When your contractor brings the Look Ahead schedule to an Owner’s meeting, are you comfortable with the information shown?
Does the pdf document include the columns you need to understand the status of the activities? And the Critical Path?
The Look Ahead schedule is a valuable tool for the contractor to communicate the planned work for the next few days, weeks, months….. Most schedule specifications have a requirement for one or two weeks back and four to six weeks ahead. Basically, the contractor filters the activities so only in progress and activities scheduled to start in the next four to six weeks are shown. This is very useful to the owner’s PM and site staff.
But what does the information tell us?
That depends on what columns are shown. Typically, the activity ID and Name are shown. The question is what are the other columns reporting? The Original Duration, OD is, of course, the planned duration for the activity. The Remaining Duration, RD is the workdays remaining for the activity. If the Actual Duration, AD column is shown, we can see the actual workdays progressed. You can ask your contractor to show the At Completion Duration. This will show the elapsed time between the actual start date and the scheduled finish date. The At Completion Duration may be much greater than the OD or the AD and RD because these are workday duration values. If this is the case, there may be a delay to the remaining work for the activity, a lack of production or some other reason work has been suspended for the activity which should be investigated and remedied.
Then there are the percent complete values. Which values are showing? The Duration % Complete is a function of RD divided by OD. This is really a duration measurement and does not tell us much about how much work is in place. Depending on the type of activity and percent complete type settings used for the project schedule, there could be a Physical % Complete, Activity % Complete, Schedule % Complete, Units % Complete, or Cost % Complete. I like to use physical for the percent complete type and enter the work in place progress in this column. But I could also use activity. Depending on the resource settings, the units % complete, schedule % complete and cost % complete can represent work in place based on units or cost. It can be very confusing to a PM looking at a pdf. Ask your contractor to show a column that represents the work in place progress, the duration progress, and the cost progress. They can explain each column so you know which is which.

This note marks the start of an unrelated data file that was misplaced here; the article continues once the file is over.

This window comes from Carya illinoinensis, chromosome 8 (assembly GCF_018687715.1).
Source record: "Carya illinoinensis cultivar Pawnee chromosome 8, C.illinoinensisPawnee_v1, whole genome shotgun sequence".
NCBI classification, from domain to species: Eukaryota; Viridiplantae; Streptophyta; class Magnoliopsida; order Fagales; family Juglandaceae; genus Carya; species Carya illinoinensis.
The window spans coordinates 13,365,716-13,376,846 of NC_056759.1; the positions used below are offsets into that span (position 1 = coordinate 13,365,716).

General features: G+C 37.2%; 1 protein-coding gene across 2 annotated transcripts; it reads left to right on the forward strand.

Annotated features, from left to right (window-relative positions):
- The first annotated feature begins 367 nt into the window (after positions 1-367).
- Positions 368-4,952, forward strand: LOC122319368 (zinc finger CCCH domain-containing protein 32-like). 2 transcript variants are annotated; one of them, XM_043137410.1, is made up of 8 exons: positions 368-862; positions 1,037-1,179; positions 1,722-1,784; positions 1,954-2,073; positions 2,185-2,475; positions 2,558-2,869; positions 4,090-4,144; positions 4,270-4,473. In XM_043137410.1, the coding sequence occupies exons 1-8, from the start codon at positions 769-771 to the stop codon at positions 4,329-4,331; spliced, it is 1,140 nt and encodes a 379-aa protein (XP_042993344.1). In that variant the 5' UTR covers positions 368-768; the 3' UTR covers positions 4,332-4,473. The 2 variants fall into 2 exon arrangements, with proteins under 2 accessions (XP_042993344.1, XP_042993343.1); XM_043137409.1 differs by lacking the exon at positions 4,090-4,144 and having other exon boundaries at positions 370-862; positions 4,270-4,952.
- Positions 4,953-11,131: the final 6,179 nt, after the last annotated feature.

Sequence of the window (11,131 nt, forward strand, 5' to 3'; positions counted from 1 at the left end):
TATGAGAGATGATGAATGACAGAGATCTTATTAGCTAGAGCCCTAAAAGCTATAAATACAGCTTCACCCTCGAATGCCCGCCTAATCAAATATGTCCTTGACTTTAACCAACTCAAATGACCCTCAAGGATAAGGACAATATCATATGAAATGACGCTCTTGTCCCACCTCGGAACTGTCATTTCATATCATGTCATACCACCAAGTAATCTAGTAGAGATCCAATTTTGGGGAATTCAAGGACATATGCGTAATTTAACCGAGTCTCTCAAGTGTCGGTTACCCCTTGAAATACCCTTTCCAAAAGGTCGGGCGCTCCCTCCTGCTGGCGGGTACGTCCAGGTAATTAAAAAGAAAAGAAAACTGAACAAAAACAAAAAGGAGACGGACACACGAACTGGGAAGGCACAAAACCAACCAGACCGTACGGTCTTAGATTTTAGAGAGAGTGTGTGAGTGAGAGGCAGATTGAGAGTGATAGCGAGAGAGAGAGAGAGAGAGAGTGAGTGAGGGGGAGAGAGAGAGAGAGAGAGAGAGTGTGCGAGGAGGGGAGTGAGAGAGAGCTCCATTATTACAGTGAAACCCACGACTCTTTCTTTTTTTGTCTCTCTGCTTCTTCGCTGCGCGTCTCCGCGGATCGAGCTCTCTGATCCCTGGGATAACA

Now the date columns. Some schedule specifications still require the early and late date columns are shown. I prefer to only show the Start and Finish date columns. If there is negative Total Float, TF for an activity, the early and late dates can be confusing. If I need to know what the late date would be, at a meeting, I can add the TF value in workdays to the Start date in my head and get very close at a meeting. Just remember, the dates for scheduled activities is only an output of the activity durations and logic for the schedule. Resist the temptation to state that an activity will start on a specific date. We don’t actually know what the future holds, but we can base an activity date on the predecessor activity durations and logic ties…..
Finally, we have the float column(s). I see schedule specifications that require both the Free Float, FF and Total Float, TF columns are shown. I prefer to only see the TF column. The FF only tells me how much float the activity has between the predecessor and the successor. The TF is more important to me as this tells me when a delay to an activity would impact the finish or interim milestone date.
Of course, none of this is of any use if the schedule is not a complete CPM schedule. Missing logic, excessive date constraints, a lack of realistic calendars, or improper update procedures can render a schedule invalid.
As a CPM Schedule Consultant, I find that a PM can review the percent complete for activity duration and work in place, the OD, RD and At Completion Duration, start and finish dates, and the TF values and have a pretty good understanding of the status of the current activities and near term work. If a PM digs into in-progress activities with negative TF or TF values near 0, they can manage what is driving the Critical Path now. If the activities are in progress and have At Completion Duration values greater than the OD, they can dig into the slippage now and begin mitigating delay early.
I’m sure many of you have comments or additional insight into this subject. Please share!
I’d love to hear what you think!
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Paul Epperson CCM, PMP, PSP, PMI-SP